Lemnos

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Lem·nos

 (lĕm′nŏs, -nōs, lēm′nôs) also Lím·nos (lēm′nôs)
An island of northeast Greece in the Aegean Sea off the coast of Turkey northwest of Lesbos. Occupied in ancient times by Greeks, the island was later held by Persians, Romans, Byzantines, and Ottoman Turks. It became part of modern Greece in 1913.

Lemnos

(ˈlɛmnɒs)
n
(Placename) a Greek island in the N Aegean Sea: famous for its medicinal earth (Lemnian seal). Chief town: Kastron. Pop: 18 104 (2001). Area: 477 sq km (184 sq miles). Modern Greek name: Límnos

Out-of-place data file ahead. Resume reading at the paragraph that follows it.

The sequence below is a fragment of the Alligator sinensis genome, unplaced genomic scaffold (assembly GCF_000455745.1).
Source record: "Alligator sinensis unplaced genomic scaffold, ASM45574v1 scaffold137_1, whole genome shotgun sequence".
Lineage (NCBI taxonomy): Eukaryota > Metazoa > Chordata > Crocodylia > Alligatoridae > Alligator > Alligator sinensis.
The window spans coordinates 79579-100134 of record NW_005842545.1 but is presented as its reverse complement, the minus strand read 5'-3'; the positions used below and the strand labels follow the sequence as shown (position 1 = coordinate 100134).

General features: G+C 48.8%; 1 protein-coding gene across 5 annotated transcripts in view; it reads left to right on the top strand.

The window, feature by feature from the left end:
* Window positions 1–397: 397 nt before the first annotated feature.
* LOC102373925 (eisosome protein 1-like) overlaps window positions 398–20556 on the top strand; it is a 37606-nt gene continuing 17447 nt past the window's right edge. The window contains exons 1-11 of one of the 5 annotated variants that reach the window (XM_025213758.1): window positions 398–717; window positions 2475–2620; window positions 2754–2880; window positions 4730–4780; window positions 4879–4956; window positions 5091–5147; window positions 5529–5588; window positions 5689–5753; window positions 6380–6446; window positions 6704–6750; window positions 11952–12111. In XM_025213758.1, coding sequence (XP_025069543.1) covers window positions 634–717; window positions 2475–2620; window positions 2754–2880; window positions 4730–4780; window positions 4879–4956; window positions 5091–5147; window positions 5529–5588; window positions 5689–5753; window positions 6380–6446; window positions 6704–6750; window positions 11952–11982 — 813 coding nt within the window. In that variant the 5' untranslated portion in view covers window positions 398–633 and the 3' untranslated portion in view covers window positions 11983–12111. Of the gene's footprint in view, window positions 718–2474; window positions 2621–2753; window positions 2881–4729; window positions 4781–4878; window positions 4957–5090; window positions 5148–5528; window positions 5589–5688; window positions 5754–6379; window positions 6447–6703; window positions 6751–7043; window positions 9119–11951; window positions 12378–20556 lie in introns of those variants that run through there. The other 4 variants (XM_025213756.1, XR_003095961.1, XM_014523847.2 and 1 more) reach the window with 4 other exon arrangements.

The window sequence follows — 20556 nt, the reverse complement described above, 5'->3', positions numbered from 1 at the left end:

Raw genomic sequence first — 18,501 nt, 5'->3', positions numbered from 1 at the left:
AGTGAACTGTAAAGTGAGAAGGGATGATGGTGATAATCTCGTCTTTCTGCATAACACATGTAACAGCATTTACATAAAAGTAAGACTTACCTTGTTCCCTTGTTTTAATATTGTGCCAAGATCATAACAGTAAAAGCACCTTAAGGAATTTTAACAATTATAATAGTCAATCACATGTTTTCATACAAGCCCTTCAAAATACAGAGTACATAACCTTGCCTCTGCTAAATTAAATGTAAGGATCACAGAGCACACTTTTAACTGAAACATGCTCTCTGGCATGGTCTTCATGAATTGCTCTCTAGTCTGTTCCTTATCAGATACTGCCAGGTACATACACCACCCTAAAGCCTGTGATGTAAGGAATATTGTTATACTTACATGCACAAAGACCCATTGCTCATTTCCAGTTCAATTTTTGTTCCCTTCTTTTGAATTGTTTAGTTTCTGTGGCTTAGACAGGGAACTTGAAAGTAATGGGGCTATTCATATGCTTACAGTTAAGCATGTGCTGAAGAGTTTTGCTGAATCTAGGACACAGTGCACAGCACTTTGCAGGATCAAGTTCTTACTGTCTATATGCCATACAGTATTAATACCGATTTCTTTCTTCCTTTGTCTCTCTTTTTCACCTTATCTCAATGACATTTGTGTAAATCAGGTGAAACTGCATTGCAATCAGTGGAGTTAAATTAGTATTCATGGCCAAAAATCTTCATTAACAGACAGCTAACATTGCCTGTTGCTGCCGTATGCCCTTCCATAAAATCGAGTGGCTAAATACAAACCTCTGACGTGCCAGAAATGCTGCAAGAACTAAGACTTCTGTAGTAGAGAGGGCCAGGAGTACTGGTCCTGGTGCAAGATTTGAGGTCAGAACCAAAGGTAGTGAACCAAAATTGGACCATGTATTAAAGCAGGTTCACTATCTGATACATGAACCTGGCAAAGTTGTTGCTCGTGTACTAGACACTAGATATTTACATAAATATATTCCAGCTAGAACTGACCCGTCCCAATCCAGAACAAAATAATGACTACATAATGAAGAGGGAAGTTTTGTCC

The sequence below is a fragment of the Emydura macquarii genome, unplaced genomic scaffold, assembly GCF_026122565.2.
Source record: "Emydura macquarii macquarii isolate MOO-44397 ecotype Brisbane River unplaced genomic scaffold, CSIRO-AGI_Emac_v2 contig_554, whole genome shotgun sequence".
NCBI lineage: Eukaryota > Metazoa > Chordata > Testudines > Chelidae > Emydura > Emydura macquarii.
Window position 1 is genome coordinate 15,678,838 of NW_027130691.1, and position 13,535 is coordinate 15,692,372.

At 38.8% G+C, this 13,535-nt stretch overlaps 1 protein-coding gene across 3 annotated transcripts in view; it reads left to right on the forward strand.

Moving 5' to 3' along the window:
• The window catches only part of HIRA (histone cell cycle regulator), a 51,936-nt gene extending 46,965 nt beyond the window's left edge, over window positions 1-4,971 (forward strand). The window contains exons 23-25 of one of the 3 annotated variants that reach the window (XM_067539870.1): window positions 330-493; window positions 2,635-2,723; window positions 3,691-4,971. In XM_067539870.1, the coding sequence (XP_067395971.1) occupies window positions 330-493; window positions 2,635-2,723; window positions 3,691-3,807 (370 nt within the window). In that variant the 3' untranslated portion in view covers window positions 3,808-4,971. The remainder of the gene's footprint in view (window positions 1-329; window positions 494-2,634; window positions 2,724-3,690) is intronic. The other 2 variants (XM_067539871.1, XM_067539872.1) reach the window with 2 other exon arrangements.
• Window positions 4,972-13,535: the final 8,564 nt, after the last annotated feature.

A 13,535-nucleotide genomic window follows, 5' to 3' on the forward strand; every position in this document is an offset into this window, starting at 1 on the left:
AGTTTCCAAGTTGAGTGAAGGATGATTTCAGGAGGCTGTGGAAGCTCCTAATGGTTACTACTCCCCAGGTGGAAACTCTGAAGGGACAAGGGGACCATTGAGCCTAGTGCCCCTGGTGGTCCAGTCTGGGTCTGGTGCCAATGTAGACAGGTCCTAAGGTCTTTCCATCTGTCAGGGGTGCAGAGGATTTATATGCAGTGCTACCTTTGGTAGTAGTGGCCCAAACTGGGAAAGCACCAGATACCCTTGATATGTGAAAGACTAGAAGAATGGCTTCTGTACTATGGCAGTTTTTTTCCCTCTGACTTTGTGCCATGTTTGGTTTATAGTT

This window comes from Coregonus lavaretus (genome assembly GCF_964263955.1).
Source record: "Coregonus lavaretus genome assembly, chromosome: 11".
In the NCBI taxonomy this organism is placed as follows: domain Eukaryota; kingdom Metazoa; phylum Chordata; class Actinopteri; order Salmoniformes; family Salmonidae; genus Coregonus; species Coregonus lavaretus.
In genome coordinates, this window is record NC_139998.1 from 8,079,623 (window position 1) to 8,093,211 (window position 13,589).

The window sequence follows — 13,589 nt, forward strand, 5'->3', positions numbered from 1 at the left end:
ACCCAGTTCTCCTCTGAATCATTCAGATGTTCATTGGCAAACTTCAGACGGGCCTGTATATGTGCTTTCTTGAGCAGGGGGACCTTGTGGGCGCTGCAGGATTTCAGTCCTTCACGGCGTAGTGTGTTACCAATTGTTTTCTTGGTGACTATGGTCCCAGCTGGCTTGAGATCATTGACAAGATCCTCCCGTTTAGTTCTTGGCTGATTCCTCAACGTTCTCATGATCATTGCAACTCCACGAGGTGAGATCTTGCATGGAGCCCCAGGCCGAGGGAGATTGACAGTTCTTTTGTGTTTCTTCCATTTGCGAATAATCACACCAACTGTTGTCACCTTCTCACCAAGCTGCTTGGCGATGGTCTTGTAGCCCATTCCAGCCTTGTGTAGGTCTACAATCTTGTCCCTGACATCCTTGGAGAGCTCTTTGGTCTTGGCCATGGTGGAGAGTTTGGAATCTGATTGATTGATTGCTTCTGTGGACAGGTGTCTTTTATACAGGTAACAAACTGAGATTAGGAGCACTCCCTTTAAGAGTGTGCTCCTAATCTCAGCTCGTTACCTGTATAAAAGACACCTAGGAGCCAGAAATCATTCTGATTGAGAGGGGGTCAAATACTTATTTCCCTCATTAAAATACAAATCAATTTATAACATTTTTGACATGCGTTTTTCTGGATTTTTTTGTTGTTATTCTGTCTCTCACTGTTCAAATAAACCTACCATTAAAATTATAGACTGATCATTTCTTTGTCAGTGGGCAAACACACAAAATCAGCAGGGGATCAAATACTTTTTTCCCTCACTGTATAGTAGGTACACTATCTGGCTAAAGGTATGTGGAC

Lem•nos

(ˈlɛm nɒs, -noʊs)

also Limnos



n.
a Greek island in the NE Aegean. 186 sq. mi. (480 sq. km). Cap.: Myrina.
Lem′ni•an, adj., n.
ThesaurusAntonymsRelated WordsSynonymsLegend:
Noun1.Lemnos - a Greek island in the northern Aegean Sea; famous for a reddish-brown clay that has medicinal properties
Ellas, Greece, Hellenic Republic - a republic in southeastern Europe on the southern part of the Balkan peninsula; known for grapes and olives and olive oil
Aegean, Aegean Sea - an arm of the Mediterranean between Greece and Turkey; a main trade route for the ancient civilizations of Crete and Greece and Rome and Persia